Romans 12:21 Be not overcome of evil, but overcome evil with good.


When I first saw her text, I read it as this:


Do not be overwhelmed with evil, but overwhelm evil with good.

It was the perfect verse, and the perfect misconstruction of that verse, at the perfect time.

Sometimes I get overwhelmed with evil. Don’t you? There are SO many pan handlers. SO many foster kids. SO many bereaved parents. SO many refugees. SO many people who need our help.

And it can get so overwhelming, we just get stuck. We let evil incapacitate us. Because we can’t help them ALL, we don’t help any.

As I crawled back onto the road, finally turning back into the parking lot, and loading this woman up with chicken, fries, ice cream and a coffee with a tall straw so she can sip it up just like so, I knew that I had, in my own little way, overwhelmed evil that day.

That woman’s smile remained just as bright. Gratitude just doesn’t seem a big enough word for her response. And she reached up at me with her hands and said, “I just need a hug.”

And so I hugged that old lady just like I could have hugged both my grandmas in heaven. This was no courtesy hug, but a hug that intended to tell her everything I felt at that moment. “You are important. You are valuable. You are loved. You are precious.” A hug that last longer than most people hug, but I knew I’d probably only hug this woman once in our lives, and it needed to count.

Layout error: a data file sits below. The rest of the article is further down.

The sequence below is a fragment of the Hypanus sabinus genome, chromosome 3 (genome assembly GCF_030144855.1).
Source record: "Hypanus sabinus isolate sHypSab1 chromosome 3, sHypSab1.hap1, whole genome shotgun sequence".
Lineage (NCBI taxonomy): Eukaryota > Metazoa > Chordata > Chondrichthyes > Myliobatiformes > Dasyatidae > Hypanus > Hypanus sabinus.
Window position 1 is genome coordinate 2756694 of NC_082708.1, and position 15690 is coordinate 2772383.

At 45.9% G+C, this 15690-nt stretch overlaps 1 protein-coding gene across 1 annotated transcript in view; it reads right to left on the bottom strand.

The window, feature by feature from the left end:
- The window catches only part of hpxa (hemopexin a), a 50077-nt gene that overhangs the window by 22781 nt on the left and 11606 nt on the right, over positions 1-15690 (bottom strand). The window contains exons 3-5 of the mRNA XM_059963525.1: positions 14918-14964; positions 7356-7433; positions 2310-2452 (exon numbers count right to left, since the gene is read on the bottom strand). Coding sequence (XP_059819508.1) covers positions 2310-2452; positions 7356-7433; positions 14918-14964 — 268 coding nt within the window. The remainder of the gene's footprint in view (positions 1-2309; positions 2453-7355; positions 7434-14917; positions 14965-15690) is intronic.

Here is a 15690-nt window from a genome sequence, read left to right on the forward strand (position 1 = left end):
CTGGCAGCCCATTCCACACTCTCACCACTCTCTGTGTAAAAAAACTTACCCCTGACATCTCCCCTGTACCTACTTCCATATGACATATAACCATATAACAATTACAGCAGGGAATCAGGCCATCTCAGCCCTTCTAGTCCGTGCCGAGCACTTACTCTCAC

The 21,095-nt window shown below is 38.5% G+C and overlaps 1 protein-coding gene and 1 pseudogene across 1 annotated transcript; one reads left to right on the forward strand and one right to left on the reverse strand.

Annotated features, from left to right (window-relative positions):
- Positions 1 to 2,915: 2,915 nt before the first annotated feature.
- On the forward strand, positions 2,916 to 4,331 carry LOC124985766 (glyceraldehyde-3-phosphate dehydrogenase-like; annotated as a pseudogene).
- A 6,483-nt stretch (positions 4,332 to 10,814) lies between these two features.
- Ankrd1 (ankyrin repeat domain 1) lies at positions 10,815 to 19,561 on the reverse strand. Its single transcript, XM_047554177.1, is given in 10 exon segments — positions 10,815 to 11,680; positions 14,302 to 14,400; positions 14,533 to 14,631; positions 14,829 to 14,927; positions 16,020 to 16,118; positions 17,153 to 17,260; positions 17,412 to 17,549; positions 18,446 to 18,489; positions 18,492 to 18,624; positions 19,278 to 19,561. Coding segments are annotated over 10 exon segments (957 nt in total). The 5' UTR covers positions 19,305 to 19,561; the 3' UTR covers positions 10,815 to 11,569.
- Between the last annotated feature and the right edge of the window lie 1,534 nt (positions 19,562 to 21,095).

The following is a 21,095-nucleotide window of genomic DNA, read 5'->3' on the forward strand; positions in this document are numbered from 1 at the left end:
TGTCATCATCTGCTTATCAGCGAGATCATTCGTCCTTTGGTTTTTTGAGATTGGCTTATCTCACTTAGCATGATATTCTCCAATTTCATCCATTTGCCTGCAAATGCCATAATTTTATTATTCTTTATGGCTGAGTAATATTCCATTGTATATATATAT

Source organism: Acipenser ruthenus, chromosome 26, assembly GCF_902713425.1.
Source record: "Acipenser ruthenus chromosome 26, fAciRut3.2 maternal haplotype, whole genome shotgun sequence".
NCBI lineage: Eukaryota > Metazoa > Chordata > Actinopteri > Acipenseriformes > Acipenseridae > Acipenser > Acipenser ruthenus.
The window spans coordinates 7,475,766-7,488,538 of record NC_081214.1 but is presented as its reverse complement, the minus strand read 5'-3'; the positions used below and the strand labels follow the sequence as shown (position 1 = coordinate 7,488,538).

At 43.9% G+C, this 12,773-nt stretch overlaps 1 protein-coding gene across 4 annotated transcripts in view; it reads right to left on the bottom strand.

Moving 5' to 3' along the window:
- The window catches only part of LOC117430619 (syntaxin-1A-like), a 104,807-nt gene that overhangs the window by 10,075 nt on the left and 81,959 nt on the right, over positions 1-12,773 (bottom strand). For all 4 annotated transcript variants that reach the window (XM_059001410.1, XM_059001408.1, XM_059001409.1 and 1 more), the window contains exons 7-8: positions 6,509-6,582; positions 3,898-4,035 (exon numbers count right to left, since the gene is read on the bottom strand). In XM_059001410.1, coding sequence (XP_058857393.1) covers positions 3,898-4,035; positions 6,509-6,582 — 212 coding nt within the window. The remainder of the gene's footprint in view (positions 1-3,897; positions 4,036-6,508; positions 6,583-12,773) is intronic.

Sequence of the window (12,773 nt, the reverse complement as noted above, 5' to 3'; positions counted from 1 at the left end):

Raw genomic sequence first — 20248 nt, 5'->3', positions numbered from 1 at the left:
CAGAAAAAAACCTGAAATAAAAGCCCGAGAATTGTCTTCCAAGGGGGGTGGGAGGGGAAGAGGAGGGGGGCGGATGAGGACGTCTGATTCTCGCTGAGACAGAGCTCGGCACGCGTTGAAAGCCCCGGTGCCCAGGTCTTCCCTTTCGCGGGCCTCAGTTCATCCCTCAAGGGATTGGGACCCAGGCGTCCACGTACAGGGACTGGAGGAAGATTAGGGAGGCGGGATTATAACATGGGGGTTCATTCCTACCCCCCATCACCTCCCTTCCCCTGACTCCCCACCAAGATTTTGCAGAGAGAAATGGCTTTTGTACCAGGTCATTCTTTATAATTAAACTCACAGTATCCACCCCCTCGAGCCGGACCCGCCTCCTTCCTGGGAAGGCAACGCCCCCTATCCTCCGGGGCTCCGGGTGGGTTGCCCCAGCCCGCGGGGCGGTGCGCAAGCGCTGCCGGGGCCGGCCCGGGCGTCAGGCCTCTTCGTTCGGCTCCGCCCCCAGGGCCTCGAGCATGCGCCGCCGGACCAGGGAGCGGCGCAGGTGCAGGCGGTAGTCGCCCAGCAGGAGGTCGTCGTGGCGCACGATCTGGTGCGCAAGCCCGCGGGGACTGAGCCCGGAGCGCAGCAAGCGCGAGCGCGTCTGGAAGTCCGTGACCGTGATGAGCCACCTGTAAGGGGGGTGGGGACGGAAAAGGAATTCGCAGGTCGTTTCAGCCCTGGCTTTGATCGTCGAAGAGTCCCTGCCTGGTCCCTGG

I told her she was loved.

And I walked back to my car, knowing that in the history of my life, I’ll always remember the woman on the side of the street whom I fed chicken and coffee, and hugged her as though I were hugging my own grandma. But I probably would never have remembered the day that I went to the Y, worked out, and came home to our normal routine. My original plans, my friends, would never have made it to the history books of my mind.

As I made my way to the gym, I wish I had said more. I wish I had asked her name. I wish I had prayed for her. I wished I had asked to take a photo with her, so I could remember her face.

But I had to be OK with the little I did.

As we parked, I looked around my car, and sure enough, there was an Oreo blizzard staring back at me. My kids, still lactose-intolerant, could not eat the ice cream. This my friends, is a real conundrum.

The whole “overwhelm evil” thing had taken a chunk of time out of my workout time. I  had a choice. I could rush in the to gym, workout, and come back to a cup of melted (probably-not-real) ice cream with chocolate wafers and cream (that really isn’t cream.)

Or I could sit her and scarf down the blizzard as fast as I could, before rushing off to burn only a portion of the calories I had just consumed, while a buff guy in the parking spot over gawked on.

I’ll let you take a guess as to what I did next. 😉


I share this story not to say, “look at me!” Please, do NOT look at me. I’m just a normal girl. But God’s got this thing about normal people, and when you and I just say “YES”, our ordinary becomes extraordinary.  I encourage you today, don’t get overwhelmed with evil. But overwhelm evil with good.  And in the wise words of a dear lady I once met, 

Any kindness helps.